With people across the globe now living much longer, a gap has developed between what individuals need during retirement and what is available, pointing to what analysts at the World Economic Forum (WEF) call “a global pension crisis”.
People are now living 8 to 11 years longer compared to life expectancy levels in the 1960s when nations started setting up pension systems. That means pension systems are now having to pay benefits for 2 to 3 times longer than what they were designed for, says a recently released WEF research paper on global pension systems.
The WEF paper projects that based on current longevity trends, the ratio of people in the workforce worldwide to those in retirement will drop from 8:1 today to 4:1 by 2050—a lot fewer working people will be contributing to pension funds that will provide for retirees’ pensions. This dependency rate, says the study, cannot be supported by the world economy, citing a need for sustainability and affordability in current retirement systems that will “protect against poverty in old age”.
Policy-makers must immediately consider, urges the study, how to “foster a functioning labor market for older workers to extend working careers as much as possible”. Also, it calls on employers help workers reskill and adapt their work styles toward a longer working career.
Social security for Filipinos
Findings and recommendations in the WEF May 2017 study should prove useful when lawmakers in the Philippine Congress and economic managers of the Duterte administration begin to seriously look for strategies to cope with the increasing challenges at the Social Security System (SSS), the state-run fund that manages the pension and welfare programs for private-sector employees and retirees around the archipelago.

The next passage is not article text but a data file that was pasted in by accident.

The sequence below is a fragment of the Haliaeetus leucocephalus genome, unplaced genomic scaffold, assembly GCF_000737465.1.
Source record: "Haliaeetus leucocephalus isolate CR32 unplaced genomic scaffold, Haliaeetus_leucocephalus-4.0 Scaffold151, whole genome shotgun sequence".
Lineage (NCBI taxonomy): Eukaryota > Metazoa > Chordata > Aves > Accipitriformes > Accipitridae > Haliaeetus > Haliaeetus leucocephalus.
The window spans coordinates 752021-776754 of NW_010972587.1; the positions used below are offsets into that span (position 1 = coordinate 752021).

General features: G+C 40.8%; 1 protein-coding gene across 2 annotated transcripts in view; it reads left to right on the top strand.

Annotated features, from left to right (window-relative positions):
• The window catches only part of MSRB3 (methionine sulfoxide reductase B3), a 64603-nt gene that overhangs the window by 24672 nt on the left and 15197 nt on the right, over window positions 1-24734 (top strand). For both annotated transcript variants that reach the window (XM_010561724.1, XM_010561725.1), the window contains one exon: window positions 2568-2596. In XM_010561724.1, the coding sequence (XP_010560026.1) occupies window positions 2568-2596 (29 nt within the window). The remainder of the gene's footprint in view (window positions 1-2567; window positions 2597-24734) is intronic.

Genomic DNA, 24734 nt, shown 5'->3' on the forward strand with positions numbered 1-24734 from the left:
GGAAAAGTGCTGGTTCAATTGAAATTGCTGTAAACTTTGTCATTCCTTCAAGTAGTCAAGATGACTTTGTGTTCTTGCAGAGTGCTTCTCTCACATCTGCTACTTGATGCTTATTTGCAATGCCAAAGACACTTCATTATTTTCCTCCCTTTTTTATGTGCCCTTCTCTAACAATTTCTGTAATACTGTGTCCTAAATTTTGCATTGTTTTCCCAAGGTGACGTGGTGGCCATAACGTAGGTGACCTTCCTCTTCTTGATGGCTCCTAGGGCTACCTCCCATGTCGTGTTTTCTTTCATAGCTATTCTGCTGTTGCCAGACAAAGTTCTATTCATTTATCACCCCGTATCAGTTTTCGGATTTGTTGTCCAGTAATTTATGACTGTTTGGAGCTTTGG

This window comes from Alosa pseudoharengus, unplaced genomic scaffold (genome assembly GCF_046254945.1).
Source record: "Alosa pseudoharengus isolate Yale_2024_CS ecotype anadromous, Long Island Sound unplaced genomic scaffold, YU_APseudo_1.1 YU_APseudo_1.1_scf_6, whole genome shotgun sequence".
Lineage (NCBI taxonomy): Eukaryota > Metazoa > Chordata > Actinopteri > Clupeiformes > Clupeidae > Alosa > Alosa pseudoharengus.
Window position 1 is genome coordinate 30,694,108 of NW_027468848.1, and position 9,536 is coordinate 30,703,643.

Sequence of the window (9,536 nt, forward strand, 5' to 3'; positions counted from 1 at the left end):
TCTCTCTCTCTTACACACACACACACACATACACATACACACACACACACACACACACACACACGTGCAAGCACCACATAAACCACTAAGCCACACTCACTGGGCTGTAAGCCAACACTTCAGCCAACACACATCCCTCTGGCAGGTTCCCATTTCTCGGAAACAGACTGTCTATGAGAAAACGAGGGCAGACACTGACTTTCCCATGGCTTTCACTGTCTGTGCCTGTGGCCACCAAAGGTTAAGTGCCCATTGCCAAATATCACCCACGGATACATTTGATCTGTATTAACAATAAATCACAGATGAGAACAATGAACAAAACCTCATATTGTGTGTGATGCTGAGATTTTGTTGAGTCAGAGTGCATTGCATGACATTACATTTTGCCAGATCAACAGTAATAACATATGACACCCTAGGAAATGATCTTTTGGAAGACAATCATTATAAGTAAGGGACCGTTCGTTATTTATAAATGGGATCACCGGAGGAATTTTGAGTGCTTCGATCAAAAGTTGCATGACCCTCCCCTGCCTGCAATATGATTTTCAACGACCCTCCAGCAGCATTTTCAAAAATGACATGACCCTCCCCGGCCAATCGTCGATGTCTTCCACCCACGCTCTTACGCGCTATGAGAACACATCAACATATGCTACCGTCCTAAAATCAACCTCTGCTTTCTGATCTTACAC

Recent assessments of the SSS actuarial position reportedly indicate the fund could last until around 2025-2028 based on current levels of members’ contributions and increased pension benefits for retirees. Until early this year, before an increase was implemented in retirees’ pensions, the fund was projected to be good until 2042.
Currently the SSS has over 34.78 million member-contributors and close to 1.29 million pensioners who get an average pension of P3,662 a month, with the minimum at P1,000 and the highest at P17,945. Retirement age in the Philippines is 60, which means that retirees are expected to be receiving SSS benefits for an average of over 8 years based on a national life expectancy rate of 68.3 years.
Government employees, on the other hand, contribute to the Government Service Insurance System (GSIS) who get a minimum monthly pension of P5,000 upon reaching retirement age. As of end-2016, the GSIS had 304,878 old-age pensioners and 32,452 survivorship pensioners, including around 9,800 pensioners getting disability benefits.
The challenges at SSS
With increased pensions released starting last March, total benefit disbursements in the January-March quarter surged forward to P44.77 billion from the year-ago P31.3 billion, the SSS management recently reported. Pensions to retirees jumped to P24.24 billion from P16.1 billion—a substantial increase of 50.5 percent.
The March increase in pensions actually represented just half of the total adjustment that President Duterte approved early this year. Another P1,000 monthly increase will be paid out to retirees starting in 2022, although the SSS management says that could be earlier depending on how a proposed increase in members’ contributions can stabilize the provident fund’s position.